Dr. Sweet will be giving two talks, free and open to the public, the first a talk on Ethics, at 5:30 pm Central Time, Wednesday, November 18, 2020, and the second at 9 am, November 19, 2020, on Hildegard of Bingen and Medieval Lessons for Modern Medicine. See below for Zoom details.
This was a very provocative interview; Kate Bowler has a tough story all her own, and that gave her a special insight into how important it is that our doctors treat us as–well, as humans.
It was a pleasure to meet Dr. Jauhar and especially to discuss the implications of his new book. How does all our new technology and new knowledge about the physical heart change our ideas about the heart as our core? Our “coeur”? Our source of feeling, of intuition?
See here for the discussion: https://archive.org/details/HeartToHeartSandeepJauhar
What can I say? Finally? Here it is at Number 13 for the Paperback NonFiction of the Los Angeles Times.
See this: god’s hotel cn
It has been three years since Oliver Sacks, my mentor and friend, died, and I’m happy to say that his sweet temperament and brilliant mind are being kept alive by many people, including Kate Edgar and Bill Hayes, who wrote this piece for the NYT. Marvelously, a beautiful animated film is being made of his life, for which a link can be found in the middle of the article. Sigh.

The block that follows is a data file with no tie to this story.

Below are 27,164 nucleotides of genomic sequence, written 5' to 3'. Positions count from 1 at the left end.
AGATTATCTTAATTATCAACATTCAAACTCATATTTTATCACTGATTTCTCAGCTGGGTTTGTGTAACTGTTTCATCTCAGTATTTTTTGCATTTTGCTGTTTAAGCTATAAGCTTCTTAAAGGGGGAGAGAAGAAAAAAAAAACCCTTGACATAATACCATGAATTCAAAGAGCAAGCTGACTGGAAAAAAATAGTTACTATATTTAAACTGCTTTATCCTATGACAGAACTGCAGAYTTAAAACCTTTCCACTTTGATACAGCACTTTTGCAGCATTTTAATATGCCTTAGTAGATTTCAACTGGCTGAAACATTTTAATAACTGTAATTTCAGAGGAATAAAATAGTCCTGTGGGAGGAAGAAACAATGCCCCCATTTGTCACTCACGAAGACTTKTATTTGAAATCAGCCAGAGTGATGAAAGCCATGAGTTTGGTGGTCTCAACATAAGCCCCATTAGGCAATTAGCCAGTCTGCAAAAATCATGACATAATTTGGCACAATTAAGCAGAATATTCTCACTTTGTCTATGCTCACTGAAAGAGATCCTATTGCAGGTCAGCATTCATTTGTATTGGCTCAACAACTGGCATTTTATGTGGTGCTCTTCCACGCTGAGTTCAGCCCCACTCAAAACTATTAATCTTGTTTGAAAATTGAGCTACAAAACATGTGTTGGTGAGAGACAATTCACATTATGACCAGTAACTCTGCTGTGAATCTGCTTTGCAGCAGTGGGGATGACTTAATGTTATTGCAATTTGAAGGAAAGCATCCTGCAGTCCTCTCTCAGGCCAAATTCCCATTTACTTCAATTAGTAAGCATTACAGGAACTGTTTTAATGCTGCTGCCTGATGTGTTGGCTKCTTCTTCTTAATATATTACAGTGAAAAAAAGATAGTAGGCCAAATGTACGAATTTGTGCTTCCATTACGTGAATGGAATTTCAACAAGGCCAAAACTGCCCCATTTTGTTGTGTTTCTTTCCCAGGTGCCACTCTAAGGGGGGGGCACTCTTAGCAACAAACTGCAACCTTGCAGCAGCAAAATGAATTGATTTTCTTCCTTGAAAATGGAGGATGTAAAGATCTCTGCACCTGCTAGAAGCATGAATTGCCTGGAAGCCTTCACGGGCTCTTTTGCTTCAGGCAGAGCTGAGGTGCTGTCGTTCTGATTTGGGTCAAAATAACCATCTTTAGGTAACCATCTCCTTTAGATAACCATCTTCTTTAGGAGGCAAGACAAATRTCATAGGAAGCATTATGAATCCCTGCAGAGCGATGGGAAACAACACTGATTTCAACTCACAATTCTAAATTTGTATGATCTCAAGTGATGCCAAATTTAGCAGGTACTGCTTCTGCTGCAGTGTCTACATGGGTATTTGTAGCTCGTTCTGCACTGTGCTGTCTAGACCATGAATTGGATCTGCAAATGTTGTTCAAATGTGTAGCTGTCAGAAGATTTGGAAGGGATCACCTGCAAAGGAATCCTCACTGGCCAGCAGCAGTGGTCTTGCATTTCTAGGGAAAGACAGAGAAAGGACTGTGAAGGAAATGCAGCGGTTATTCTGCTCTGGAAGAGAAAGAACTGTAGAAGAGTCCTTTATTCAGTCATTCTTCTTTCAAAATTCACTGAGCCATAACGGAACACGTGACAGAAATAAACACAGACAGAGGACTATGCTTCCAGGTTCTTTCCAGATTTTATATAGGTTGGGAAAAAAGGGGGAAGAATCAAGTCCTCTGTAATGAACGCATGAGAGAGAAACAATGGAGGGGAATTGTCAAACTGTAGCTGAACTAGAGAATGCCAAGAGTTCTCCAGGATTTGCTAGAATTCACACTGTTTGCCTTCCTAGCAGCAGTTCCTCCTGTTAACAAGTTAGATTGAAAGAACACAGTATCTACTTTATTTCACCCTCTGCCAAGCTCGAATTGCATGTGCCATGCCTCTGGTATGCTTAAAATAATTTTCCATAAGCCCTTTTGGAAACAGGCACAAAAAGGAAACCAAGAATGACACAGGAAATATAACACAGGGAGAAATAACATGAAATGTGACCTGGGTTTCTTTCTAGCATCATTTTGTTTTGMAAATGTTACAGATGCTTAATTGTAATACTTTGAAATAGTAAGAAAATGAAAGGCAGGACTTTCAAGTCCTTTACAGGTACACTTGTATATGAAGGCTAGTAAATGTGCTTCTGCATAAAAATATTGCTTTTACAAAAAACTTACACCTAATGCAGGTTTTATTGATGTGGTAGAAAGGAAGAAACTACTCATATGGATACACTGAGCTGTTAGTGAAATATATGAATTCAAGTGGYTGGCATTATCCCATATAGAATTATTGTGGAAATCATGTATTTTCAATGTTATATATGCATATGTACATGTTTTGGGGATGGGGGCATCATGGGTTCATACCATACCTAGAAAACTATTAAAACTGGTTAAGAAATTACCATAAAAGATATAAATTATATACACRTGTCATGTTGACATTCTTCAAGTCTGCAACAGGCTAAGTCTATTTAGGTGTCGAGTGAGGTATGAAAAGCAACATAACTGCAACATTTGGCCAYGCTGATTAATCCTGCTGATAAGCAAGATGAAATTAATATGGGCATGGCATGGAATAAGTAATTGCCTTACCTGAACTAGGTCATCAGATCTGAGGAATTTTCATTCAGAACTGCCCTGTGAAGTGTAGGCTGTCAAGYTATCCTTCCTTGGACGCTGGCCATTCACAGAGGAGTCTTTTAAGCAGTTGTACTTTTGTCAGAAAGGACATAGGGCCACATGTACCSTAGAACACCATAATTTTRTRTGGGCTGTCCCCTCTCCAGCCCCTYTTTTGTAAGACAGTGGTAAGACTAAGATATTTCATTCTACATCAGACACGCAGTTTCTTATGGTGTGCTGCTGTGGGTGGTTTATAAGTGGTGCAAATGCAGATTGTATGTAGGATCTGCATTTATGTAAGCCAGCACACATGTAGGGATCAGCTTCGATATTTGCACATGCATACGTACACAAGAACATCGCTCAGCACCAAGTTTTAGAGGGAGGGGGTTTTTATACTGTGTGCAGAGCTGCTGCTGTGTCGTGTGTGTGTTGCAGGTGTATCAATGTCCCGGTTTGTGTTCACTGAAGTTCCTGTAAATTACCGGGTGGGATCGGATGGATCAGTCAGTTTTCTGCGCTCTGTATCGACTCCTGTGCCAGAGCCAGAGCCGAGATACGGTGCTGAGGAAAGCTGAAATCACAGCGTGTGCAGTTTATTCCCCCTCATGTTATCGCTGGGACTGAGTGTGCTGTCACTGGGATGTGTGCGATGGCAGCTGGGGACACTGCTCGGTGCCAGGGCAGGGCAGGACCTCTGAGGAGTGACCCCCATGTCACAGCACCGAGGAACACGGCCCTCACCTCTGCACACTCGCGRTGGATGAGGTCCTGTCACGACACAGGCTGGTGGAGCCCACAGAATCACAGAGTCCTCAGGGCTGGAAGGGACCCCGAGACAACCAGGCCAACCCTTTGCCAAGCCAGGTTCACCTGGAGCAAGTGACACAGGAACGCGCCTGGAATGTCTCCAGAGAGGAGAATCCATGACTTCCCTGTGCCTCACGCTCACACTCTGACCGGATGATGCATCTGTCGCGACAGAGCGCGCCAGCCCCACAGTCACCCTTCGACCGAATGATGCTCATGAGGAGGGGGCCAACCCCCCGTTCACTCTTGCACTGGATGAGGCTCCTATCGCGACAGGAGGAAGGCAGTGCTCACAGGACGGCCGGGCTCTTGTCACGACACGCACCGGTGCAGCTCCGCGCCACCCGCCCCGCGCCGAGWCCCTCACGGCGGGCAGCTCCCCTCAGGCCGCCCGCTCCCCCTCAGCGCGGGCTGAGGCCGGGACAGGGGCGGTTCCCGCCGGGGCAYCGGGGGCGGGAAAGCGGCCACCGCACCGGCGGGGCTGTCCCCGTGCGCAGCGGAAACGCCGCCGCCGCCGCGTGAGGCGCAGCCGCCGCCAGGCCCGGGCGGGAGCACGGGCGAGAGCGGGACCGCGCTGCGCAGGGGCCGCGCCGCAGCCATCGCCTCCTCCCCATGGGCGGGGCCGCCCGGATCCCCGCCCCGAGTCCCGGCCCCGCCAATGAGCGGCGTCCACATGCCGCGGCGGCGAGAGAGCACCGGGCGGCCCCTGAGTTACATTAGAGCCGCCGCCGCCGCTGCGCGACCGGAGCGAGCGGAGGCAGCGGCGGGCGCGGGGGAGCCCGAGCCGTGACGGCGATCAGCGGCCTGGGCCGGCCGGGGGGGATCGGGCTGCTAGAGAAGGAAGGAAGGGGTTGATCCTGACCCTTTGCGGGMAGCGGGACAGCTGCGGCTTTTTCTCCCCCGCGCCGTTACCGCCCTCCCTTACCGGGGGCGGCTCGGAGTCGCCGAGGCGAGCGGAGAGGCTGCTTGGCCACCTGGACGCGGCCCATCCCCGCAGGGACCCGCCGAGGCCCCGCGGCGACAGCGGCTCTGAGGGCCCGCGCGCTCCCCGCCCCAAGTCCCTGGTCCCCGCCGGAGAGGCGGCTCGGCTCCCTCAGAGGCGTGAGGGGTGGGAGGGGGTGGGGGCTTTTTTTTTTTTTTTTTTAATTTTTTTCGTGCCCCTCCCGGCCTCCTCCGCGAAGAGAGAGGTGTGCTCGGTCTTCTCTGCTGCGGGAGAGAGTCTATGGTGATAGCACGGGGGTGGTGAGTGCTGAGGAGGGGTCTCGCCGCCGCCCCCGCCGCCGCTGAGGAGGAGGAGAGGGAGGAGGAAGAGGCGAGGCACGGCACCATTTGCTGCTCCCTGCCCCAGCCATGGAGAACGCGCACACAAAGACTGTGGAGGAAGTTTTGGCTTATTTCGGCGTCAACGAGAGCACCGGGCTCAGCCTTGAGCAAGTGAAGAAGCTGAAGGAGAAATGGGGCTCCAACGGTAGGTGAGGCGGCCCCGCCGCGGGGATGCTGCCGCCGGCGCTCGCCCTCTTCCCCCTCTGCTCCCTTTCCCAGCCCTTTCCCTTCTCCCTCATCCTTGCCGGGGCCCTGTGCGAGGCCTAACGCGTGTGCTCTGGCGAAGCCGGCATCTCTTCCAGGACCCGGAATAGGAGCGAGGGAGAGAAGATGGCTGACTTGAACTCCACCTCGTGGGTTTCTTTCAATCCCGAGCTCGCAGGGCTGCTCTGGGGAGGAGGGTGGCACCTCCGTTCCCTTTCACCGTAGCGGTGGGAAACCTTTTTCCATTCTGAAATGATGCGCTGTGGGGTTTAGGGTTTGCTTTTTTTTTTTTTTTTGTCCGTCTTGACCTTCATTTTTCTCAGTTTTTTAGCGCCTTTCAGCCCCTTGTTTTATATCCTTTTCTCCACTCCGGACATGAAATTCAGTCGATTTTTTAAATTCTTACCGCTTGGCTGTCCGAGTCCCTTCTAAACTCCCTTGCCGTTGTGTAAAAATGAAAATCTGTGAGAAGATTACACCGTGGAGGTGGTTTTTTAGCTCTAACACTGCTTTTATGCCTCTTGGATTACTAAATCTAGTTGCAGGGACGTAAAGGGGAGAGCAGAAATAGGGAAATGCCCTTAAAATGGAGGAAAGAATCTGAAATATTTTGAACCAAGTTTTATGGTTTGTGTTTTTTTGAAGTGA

Take a look at this beautiful summary of the essence of the matter, by Albert Dolara MD, the cardiologist who first used the phrase “Slow Medicine,” published in SM Brazil, by Marco Bobbio MD. It begins:
“The well-educated professor Alberto Dolara, the one who first wrote an article using the term Slow medicine, starts his new paper on haste in medicine quoting the Divine Comedy written by Dante Alighieri. The poet synthetically expresses the negative effect of haste on every human action; even seven centuries ago hurrying up was seen as a hazard of spoiling the dignity of every action (Purgatory, Canto III, row 10-11):la fretta, che l’onestade ad ogn’atto dismaga (“the haste which mars the dignity of every act”).
I just got back from an amazing trip to Europe, with talks in Geneva and Italy, and a vey special Roundtable with Carlo Petrini, the creator of the Slow Food Movement, and Alice Waters at the University of Gastronomic Sciences. La Stampa’s Carlo Grande was there and wrote an article on the event. The translation is by Professor Sarah Bigi, below.
Let’s bow to nature and start a vegetable garden. It will also teach us how to live.
by Carlo Grande,
translated by Sarah Bigi, from an article in Italy’s La Stampa
Raise your hand those of you who have forgotten those “Technical education” classes in school, when we spent hours shaping pieces of iron, doing fretwork, or putting together a light bulb. For girls it was even worse: embroidery, home economics (so many boys could use some of that now!)… Apart from the importance of manual work and technics –today YouTube’s tutorials teach people how to screw in a light bulb – someone should teach us some gardening.
This is what chef Massimo Spigaroli claimed in Pollenzo, speaking about the “Garden Revolution”: “People like me, who were born in the country, know what I’m talking about: you get presents like a pregnant rabbit, or ten chicks, a small piece of land, and you learn about nature”. The garden is where you learn about life, seasons and animals.